Opened less than a year ago, Te Pae Christchurch Convention Centre is taking serious steps towards its environmental obligations, with an agreement with Toitū Envirocare to acquire certification as a net carbon zero organisation.
For now, the venue is working to establish “an accurate benchmark of operations to not just know where we are at, but where we need to head in the future”, said general manager Ross Steele.
Attention will turn to net carbon zero operations by the end of the next financial year.
Steele said Toitū Envirocare is a favoured partner as its programmes are the only ones in New Zealand to be certified under the ISO 14064 standard (organisation) and ISO 14067 standard (product) by the JAS-ANZ (Joint Accreditation System for Australia and New Zealand). Furthermore, the organization takes a science-based approach to its programmes.
Te Pae Christchurch Convention Centre’s ultimate goal is to “bring clients and suppliers along on the journey and look at ways to work with them to minimise the impact of the events we host – something we are well supported in with Ōtautahi Christchurch’s own commitment to reaching net zero emissions,” Steele added.
He said: “For us, sustainability and sustainable operations go beyond just measuring waste and offsetting carbon emissions. It’s about legacy – what we leave behind for future generations, and how we instil values that will ensure we are not only environmentally sensitive but leading the way in this area for years to come.”
Emphasising the destination’s own sustainable tourism commitment, ChristchurchNZ head of business events, Megan Crum, said Christchurch’s guiding principle is Small Footprint – Big Impression.
It is a walkable city with other environmentally-friendly transport modes, such as e-bikes and scooters. Electric public transport options will also bring travellers from the airport into the city, in just 15 minutes, shared Crum.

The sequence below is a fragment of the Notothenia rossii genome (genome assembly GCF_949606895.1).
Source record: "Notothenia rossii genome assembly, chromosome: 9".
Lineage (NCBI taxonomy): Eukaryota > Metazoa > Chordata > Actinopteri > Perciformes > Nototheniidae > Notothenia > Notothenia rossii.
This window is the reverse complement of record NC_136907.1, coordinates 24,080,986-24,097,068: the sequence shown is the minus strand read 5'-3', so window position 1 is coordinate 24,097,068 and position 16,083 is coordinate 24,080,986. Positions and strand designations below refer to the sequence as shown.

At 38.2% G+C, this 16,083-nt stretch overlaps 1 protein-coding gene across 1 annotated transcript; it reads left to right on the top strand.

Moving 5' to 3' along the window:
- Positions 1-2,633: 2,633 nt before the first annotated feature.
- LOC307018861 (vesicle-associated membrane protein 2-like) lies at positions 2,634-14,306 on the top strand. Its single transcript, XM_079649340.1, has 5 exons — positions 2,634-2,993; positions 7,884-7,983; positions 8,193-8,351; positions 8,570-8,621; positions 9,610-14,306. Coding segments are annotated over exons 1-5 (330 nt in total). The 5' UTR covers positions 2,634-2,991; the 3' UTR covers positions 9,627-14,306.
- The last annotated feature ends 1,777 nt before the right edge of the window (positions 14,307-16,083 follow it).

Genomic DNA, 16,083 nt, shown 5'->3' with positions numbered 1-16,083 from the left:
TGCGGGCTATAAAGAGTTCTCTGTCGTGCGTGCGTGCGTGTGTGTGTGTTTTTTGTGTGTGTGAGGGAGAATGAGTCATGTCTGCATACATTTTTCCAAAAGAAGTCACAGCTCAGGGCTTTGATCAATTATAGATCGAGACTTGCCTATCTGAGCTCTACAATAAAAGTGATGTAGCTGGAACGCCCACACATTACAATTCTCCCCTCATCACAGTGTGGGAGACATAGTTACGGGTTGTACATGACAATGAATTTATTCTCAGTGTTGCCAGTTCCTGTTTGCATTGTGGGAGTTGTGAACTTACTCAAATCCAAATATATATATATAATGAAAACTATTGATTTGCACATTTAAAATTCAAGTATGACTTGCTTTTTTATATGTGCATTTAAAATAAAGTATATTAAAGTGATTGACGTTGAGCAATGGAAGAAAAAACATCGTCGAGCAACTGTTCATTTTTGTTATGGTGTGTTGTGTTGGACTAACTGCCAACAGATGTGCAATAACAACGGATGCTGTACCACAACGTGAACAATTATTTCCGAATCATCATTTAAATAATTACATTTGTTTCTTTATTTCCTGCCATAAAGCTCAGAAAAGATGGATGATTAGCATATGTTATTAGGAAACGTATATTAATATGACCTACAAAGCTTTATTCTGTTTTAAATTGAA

“The walkability also has a significant financial impact on event planners. There are no expensive coaches needed when they call for a conference in Christchurch. The conference centre is just a five-minute walk from 2,500 hotel beds and social venues. For the delegates, this is a place to breathe; they are not bound to a very strict transport schedule,” she said.
This year, Crum shared that ChristchurchNZ will deliver a comprehensive Business Events Sustainability Framework that will enable the destination to halve its emissions by 2030 and reach net zero carbon emissions by 2045.
Christchurch’s business events community are aligned on this sustainability movement, noted Crum, who said companies are committed to local procurement and sustainability design, and they incorporate CSR into event design.
Citing a shining example, Crum pointed to Christchurch Airport, which is the first facility of its kind to be awarded Level 4 Transformation of the Airport Carbon Accreditation programme. It decreased its carbon emissions by 90 per cent in 2015, and is now building a 400-hectare solar energy farm on its premises that will bring it closer to its climate-positive goal in a decade. It is also working with a consortium to enable zero-emissions aviation to take off in New Zealand, with a pilot programme to deploy the first green hydrogen-powered commercial passenger aircraft by 2035.